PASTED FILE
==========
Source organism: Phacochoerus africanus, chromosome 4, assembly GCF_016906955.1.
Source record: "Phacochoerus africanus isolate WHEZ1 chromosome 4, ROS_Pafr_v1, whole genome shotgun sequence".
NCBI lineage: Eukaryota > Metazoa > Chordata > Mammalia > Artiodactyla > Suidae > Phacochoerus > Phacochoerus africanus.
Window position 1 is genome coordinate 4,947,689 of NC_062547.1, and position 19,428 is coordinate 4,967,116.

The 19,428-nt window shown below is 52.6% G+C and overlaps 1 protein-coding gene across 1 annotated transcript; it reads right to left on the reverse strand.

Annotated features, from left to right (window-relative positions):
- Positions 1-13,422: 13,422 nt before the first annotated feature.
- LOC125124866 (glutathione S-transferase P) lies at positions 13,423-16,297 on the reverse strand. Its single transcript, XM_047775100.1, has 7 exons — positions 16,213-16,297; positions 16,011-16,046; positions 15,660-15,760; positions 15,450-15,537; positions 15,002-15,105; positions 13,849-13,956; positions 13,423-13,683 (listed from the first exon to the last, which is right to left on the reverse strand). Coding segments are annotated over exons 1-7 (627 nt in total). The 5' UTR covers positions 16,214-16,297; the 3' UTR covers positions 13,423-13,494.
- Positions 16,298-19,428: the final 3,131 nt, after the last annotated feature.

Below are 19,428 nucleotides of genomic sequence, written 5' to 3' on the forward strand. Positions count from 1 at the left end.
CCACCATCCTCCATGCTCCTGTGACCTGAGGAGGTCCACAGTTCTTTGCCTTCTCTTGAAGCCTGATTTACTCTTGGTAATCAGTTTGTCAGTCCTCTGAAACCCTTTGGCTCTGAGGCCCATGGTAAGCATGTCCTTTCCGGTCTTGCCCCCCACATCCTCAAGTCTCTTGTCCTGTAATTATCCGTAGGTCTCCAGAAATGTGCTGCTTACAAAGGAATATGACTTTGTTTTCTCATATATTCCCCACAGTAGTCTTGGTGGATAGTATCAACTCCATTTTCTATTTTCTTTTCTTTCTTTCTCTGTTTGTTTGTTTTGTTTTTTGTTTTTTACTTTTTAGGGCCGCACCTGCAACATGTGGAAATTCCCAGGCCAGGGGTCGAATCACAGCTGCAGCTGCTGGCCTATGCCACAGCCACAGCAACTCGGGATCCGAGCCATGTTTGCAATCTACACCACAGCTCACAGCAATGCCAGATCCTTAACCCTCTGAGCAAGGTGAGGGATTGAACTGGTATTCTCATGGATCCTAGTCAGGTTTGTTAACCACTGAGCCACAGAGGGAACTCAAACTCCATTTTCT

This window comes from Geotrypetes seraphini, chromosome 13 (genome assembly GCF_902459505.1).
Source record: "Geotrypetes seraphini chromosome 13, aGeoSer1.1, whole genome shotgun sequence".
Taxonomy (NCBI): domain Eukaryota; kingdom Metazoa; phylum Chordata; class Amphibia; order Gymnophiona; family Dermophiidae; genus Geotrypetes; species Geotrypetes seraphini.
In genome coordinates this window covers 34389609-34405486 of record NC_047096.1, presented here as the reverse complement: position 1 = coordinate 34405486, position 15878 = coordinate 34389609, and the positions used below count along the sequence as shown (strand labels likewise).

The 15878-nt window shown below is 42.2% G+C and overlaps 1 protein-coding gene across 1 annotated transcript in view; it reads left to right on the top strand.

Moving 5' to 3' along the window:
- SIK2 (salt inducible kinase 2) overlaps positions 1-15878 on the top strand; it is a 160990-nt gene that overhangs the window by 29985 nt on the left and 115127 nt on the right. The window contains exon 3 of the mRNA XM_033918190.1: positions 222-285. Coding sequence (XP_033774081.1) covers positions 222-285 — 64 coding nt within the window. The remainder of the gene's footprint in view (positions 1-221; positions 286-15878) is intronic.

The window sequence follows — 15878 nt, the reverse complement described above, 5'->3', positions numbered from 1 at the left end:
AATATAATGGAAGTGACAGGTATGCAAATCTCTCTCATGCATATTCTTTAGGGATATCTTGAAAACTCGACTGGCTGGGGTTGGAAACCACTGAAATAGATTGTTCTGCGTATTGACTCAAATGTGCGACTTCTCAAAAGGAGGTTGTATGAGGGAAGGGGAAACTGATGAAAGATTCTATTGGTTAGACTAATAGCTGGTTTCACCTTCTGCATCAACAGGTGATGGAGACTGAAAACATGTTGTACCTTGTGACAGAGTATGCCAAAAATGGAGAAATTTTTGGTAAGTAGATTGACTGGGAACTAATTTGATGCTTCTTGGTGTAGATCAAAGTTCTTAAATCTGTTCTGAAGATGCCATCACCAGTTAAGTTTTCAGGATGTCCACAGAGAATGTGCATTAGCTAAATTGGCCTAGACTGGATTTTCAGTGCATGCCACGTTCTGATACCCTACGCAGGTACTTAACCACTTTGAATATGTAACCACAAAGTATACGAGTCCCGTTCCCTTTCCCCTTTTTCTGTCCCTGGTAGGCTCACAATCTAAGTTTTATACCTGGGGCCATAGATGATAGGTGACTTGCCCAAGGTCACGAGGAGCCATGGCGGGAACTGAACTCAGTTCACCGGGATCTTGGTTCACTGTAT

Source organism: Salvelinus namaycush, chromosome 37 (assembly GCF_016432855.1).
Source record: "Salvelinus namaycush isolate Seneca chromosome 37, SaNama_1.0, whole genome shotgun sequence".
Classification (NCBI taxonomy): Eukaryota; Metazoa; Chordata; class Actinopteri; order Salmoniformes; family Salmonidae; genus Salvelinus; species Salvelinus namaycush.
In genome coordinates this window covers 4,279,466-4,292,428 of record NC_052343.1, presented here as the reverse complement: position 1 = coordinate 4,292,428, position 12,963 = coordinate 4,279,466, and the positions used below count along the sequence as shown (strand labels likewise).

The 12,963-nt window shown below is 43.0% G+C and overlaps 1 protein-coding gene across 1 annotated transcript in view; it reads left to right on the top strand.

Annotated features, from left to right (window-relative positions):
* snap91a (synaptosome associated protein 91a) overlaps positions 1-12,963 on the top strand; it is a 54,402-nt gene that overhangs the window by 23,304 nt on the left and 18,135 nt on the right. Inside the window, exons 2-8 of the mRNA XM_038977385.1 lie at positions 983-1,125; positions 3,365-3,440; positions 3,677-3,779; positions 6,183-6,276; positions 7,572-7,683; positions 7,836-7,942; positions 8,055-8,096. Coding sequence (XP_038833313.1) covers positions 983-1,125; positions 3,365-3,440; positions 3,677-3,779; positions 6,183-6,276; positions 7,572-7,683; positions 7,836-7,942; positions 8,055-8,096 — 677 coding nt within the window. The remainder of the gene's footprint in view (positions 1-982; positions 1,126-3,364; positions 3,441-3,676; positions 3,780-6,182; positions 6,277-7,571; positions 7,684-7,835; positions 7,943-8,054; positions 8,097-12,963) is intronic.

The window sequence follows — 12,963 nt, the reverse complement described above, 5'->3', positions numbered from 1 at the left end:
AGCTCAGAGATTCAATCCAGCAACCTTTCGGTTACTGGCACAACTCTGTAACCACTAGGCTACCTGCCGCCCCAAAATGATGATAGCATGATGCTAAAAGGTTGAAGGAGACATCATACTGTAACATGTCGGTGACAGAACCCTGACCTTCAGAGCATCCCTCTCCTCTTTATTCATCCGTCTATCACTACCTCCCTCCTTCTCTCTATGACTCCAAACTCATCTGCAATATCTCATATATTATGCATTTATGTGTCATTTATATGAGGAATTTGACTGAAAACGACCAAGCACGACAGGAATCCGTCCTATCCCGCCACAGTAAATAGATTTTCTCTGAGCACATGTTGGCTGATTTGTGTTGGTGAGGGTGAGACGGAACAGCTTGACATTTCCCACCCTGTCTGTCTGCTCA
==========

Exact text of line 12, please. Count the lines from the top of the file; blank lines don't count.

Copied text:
This window comes from Geotrypetes seraphini, chromosome 13 (genome assembly GCF_902459505.1).